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The Real Environmental Crisis: Why Poverty Not Affluence, Is the Environment's Number One Enemy

The extraordinary thing about this excellent book is not its content as much as its source. Jack M. Hollander is a retired professor of energy and resources at the University of California, Berkeley. Although he has had an impressive career in the field of energy (he has more than 100 publications to his credit), in the past he did not differentiate his views from those of scientists who are pessimistic and even alarmist about the environment.

For example, a 1992 book Hollander edited, The Energy-Environment Connection, featured scientists such as Stephen Schneider, a well-known proponent of government control to slow down global warming, and John Holdren, who expressed alarm about the “folly of failing to stabilize world population.” Although it avoided inflammatory rhetoric, the book treated global warming as a severe problem and expressed pessimism about acid rain and air pollution.

Hollander has not repudiated his past work, but has shifted gears. It’s as though he sat down one day and completely rethought, without bias, the seriousness and extent of environmental problems. However it happened, he has come to the conclusion that poor people in developing countries suffer from the worst environmental problems: hunger, disease, and dangerously unsanitary water. Environmental problems in Europe and North American simply pale in comparison. “Reducing poverty throughout the world should be a top priority for environmentalists,” he writes.

The environmental crisis of poverty is the theme of the book, but another theme is inextricably entwined and almost more dominant. That is Hollander’s reassessment of the severity of environmental issues. For example, he doesn’t call global warming an imminent catastrophe. He says there are still many scientific uncertainties, and “if it turns out that human activity is adding to the natural warming, the amount will probably be small, and society can adjust to that as well, at relatively low cost or even net benefit.” In some circles, this is heresy.

Hollander is optimistic about reducing pollution from automobiles too. Already on the decline, this pollution is likely to disappear entirely, he says, as competition develops between the hybrids (electric and gasoline-powered cars) and cars powered by hydrogen fuel cells. He predicts that the “worldwide deterioration of air quality that accompanied the rise of the automobile culture will be permanently reversed, and the world’s dependence on petroleum will probably be drastically reduced, as well.”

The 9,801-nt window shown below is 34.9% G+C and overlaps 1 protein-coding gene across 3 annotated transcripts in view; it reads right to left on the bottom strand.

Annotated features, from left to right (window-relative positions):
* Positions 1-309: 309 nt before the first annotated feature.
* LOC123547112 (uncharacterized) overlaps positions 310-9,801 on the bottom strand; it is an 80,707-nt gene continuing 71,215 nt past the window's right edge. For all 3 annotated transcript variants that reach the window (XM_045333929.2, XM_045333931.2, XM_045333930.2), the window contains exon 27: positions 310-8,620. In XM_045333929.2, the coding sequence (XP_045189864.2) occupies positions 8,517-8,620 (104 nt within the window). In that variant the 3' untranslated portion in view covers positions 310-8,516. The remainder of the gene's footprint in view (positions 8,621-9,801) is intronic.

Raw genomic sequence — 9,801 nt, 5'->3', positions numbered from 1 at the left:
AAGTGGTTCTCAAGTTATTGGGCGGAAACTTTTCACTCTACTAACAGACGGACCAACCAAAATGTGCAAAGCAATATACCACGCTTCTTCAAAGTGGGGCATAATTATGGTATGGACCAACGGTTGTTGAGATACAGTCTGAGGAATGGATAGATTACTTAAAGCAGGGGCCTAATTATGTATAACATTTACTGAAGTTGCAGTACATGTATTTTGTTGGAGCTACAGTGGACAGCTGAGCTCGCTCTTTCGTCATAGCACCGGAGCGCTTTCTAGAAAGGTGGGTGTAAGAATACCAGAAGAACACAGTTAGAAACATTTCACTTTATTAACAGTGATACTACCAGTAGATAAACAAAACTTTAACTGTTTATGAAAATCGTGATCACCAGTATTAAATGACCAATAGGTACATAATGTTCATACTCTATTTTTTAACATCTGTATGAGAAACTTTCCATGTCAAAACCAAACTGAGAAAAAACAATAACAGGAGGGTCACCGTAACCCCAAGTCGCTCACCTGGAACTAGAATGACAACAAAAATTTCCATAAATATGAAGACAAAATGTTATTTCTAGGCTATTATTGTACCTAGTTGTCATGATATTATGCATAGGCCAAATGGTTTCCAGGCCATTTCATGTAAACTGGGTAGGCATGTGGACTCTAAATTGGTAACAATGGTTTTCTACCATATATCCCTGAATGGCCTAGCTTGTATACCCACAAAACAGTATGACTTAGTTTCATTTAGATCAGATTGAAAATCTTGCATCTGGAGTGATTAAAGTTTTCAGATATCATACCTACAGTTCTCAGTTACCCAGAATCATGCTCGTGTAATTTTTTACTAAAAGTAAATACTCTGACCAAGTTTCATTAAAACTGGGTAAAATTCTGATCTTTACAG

Nor does Hollander blindly support alternative energy, such as solar or wind power. He concludes that much effort to jump-start these alternatives is misplaced. The governments of such wealthy nations as the United States are subsidizing “large-scale renewable technologies for which there is little need,” yet ignoring solar applications that could help poor people in rural regions lacking electricity. He says that “poor countries have tremendous need for renewable energy sources, and a number of ingenious yet affordable technologies have been available for years.”

As these examples illustrate, Hollander has written a book that, like Bjørn Lomborg’s The Skeptical Environmentalist, offers upbeat views about issues usually treated as crises. Unlike Lomborg, Hollander doesn’t seem to be challenging the establishment. He is an insider telling it the way he sees it. Perhaps his moderate stance is one reason why this book hasn’t received as much attention as has the Danish statistician’s.

Hollander has made an effort to consider literature from both the doomsday and skeptical sides. I was, however, dismayed by his selection of a passage from Dickens’s novel Hard Times to illustrate air pollution in the nineteenth century. (“It was a town of red brick, or of brick that would have been red if the smoke and ashes had allowed it,” the passage begins). Dickens, a master of fictional exaggeration, is hardly a reliable authority on air pollution. I’m also a little surprised that Hollander is unaware of the growing literature (started by economists) surrounding the environmental Kuznets curve. This correlation between income and pollution shows that as countries become more wealthy their environments initially deteriorate but then become cleaner. Discussion of this would have underscored his point.

These are minor criticisms. Although it comes as no surprise to many of us that poverty is the environment’s number one enemy, at long last, thanks to Hollander, others may find it out too.

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